Our mission is to understand the ecological mechanisms that deliver sustainable crop production. We have expertise in movement and spatial ecology of pests and pollinators, above and below-ground functional biodiversity and weed ecology.
The Department specialises in experimental and quantitative ecology and produces high impact research from plot to continental scales. Our science is supported by a unique combination of facilities including the Rothamsted Insect Survey (National Capability), eight 'Classical' experiments as well as a 330 ha research farm, unique Vertical Looking and Harmonic Radars and insect behaviour and field labs.
Over 30 staff and students are clustered into five research groups.
Head of Department: Dr Angela Karp
Departmental Secretary: Karen Wright
Globally, weeds are a major constraint to crop production and food security. Research within the weed ecology and evolution group at Rothamsted is focused on understanding the ecological and evolutionary forces that underpin the establishment, persistence and spread of weedy (and invasive) plant populations in agro-ecosystems.
Our display on using flowers to minimise pesticide use and enhance biodiversity wins RHS award
Rothamsted scientists, Dr Sam Cook and Dr Jason Baverstock, have been awarded a Silver Flora Award by the Royal Horticultural society for their display on using flowers to minimise pesticide use and enhance biodiversity, in the Discovery category at the Chelsea Flower Show.
Peer reviewed publications from the Agroecology Department
The 2013 publication of the State of Britain's Larger Moths, in collaboration with Butterfly Conservation, highlighted the negative trend in moth populations in the UK but painted a mixed picture for individual species.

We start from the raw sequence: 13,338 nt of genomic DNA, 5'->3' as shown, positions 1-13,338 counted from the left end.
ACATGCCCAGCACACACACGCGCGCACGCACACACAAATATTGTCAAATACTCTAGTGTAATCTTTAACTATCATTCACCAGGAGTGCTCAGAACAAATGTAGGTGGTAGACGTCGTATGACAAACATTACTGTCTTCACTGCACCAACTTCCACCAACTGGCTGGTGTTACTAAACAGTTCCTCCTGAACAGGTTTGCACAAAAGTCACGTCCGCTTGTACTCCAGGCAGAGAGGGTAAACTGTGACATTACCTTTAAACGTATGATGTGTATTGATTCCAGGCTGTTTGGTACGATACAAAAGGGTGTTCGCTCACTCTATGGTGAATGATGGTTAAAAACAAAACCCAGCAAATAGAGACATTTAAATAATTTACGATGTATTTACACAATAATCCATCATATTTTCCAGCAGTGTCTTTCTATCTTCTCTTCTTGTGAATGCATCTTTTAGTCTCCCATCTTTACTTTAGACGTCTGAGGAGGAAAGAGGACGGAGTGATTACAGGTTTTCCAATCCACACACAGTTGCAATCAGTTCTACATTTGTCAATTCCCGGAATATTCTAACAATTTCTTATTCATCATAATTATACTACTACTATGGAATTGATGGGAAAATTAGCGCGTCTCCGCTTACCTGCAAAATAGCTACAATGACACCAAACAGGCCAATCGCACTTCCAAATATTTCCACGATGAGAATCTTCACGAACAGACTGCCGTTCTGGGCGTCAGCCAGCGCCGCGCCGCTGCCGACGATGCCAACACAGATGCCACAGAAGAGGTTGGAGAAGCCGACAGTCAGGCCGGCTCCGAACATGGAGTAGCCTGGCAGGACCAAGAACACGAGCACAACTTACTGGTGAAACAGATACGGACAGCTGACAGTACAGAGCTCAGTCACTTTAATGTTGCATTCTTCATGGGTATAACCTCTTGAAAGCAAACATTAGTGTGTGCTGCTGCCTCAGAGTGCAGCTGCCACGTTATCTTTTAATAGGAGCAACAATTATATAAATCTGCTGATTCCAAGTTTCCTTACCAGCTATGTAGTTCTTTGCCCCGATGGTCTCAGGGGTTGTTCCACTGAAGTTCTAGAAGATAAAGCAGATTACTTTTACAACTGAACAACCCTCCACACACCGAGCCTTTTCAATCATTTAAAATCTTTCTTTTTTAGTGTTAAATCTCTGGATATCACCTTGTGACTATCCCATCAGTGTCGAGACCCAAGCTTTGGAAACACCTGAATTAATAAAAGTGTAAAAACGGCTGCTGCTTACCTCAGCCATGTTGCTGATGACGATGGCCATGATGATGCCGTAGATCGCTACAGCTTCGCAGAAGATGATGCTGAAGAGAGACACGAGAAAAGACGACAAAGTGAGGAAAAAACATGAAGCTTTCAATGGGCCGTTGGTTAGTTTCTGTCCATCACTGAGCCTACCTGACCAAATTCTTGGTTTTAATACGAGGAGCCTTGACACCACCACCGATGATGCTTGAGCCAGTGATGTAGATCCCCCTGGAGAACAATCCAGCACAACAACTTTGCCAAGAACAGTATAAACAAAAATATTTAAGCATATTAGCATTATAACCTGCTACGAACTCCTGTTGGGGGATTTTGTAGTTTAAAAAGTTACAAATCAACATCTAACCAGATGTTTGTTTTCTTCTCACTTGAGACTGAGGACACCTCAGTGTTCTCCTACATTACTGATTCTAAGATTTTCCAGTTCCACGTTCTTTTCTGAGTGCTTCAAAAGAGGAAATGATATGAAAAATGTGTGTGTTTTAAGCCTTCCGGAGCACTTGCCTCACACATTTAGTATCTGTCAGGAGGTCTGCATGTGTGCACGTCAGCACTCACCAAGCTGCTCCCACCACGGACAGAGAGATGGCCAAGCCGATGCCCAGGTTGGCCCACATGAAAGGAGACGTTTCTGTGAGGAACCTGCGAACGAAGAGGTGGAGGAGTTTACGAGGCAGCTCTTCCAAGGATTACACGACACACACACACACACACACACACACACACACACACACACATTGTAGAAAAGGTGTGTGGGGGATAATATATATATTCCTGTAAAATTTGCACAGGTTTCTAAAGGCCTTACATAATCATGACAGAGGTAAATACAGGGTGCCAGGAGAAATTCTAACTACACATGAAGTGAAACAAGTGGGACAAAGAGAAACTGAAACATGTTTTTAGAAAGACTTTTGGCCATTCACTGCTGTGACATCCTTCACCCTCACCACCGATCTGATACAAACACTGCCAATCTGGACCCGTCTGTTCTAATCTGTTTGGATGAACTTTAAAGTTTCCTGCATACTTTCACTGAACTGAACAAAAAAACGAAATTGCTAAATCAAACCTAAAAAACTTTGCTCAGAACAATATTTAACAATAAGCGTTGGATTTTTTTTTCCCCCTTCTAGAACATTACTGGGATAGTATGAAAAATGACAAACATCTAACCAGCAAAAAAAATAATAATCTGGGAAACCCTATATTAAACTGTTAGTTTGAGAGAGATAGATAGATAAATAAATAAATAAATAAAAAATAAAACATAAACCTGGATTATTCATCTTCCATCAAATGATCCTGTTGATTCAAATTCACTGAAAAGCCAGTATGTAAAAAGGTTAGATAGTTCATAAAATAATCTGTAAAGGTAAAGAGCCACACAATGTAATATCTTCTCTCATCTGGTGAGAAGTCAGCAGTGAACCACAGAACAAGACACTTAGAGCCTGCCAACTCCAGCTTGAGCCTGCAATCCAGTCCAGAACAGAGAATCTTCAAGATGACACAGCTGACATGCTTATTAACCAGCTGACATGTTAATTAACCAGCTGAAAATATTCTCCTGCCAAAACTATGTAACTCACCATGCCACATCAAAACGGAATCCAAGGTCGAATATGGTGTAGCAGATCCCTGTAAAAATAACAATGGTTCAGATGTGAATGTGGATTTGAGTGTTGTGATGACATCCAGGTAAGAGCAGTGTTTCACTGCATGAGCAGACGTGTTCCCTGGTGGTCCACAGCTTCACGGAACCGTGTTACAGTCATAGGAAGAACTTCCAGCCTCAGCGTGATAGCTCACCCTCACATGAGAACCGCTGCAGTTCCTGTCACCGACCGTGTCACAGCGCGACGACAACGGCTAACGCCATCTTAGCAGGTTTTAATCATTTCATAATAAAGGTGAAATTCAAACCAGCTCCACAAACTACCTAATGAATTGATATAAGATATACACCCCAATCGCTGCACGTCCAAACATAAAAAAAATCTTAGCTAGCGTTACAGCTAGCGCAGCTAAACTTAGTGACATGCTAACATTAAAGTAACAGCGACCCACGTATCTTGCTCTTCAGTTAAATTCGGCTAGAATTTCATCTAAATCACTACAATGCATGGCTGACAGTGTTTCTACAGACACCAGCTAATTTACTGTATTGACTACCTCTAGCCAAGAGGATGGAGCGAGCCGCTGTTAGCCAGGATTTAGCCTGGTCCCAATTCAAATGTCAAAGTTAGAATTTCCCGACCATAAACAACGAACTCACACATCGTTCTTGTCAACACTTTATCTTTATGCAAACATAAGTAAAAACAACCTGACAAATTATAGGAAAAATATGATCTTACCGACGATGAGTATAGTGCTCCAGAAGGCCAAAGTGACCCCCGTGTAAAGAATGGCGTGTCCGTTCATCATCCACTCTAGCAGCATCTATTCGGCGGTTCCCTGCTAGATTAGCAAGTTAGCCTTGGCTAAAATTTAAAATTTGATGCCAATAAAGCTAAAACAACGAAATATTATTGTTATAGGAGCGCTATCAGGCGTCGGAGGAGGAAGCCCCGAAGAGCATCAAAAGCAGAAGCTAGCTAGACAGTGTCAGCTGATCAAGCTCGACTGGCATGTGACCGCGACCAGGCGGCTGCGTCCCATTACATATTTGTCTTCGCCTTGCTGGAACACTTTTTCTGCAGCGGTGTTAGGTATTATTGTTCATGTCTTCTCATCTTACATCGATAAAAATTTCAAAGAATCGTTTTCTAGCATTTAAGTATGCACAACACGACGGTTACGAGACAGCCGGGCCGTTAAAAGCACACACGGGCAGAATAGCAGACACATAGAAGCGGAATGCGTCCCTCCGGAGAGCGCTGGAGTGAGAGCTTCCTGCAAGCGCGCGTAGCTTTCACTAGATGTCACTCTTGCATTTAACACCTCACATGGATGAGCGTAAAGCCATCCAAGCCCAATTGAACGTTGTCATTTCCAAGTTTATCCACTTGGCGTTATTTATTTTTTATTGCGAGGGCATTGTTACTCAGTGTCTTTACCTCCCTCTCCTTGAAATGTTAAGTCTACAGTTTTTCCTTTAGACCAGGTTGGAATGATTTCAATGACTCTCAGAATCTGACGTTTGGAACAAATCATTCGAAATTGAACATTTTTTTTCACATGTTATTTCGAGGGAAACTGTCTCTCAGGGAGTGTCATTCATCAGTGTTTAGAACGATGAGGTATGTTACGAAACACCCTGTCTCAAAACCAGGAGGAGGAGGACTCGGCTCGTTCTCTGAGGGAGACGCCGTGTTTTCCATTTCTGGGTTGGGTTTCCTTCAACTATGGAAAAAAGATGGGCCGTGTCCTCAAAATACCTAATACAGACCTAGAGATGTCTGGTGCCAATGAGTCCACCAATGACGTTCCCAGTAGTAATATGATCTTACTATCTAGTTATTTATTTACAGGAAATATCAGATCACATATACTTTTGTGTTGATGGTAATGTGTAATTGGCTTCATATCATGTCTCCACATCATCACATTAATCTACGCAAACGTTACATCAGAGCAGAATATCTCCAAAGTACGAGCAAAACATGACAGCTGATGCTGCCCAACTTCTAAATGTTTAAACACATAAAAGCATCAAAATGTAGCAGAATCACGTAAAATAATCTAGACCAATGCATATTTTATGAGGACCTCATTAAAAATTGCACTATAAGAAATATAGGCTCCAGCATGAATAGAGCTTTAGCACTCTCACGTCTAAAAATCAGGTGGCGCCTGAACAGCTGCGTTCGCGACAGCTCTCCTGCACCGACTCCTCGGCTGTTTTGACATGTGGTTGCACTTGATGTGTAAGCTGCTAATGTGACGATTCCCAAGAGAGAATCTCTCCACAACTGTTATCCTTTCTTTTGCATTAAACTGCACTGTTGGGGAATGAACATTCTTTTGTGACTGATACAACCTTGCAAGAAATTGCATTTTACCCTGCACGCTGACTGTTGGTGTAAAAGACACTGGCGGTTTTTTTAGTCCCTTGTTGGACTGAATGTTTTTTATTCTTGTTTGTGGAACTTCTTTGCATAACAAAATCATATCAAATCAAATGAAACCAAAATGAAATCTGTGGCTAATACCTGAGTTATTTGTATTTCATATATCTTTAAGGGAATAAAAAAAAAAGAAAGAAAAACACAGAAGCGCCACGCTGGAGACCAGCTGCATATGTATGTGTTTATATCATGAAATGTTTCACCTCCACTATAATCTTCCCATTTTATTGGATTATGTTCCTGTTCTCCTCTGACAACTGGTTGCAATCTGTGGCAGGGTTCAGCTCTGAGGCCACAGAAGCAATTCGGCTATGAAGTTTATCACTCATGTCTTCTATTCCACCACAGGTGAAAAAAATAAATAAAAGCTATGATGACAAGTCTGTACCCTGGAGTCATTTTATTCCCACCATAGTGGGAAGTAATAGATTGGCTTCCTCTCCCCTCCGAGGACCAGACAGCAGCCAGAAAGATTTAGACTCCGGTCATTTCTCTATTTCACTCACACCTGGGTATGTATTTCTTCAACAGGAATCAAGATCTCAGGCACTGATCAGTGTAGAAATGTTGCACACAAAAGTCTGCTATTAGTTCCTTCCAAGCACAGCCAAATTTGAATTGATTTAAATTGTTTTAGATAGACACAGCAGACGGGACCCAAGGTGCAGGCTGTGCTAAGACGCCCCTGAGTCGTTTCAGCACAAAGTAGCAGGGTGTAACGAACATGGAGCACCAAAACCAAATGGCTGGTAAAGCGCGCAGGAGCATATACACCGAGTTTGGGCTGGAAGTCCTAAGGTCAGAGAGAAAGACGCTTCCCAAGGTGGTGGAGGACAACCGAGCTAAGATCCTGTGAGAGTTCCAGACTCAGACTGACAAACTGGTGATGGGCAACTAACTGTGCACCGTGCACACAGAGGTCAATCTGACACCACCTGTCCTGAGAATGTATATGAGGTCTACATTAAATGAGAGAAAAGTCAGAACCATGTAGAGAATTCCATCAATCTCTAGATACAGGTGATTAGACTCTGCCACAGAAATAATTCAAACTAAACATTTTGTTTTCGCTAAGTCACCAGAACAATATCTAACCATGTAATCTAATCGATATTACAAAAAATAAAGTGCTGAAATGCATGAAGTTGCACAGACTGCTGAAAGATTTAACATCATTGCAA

RIS light-traps don't just catch moths. Julian Small at Wheldrake (Yorkshire) has been identifying as much of the catch as possible and, in two years, has notched up 600 species of insect and a spider.
Carabids are ubiquitous in many landscapes, but can they lend a helping hand in agriculture? Do their eating habits serve a role?
Department Press Releases
Keeping farmers onside in the production vs. conservation debate
The ‘State of Nature 2016’ report on trends in UK wildlife between 1970 and 2013 concluded that, across all taxa, 56% of species have declined in this period in all major habitats except urban and marine environments.
Honeybees learn the position of landmarks around their hive as they explore, which helps them find their way to rewarding flower patches and home again. When they first venture outside the hive, or when a beekeeper moves them to a new location, honeybees perform ‘orientation flights’ to explore and to identify landmarks efficiently.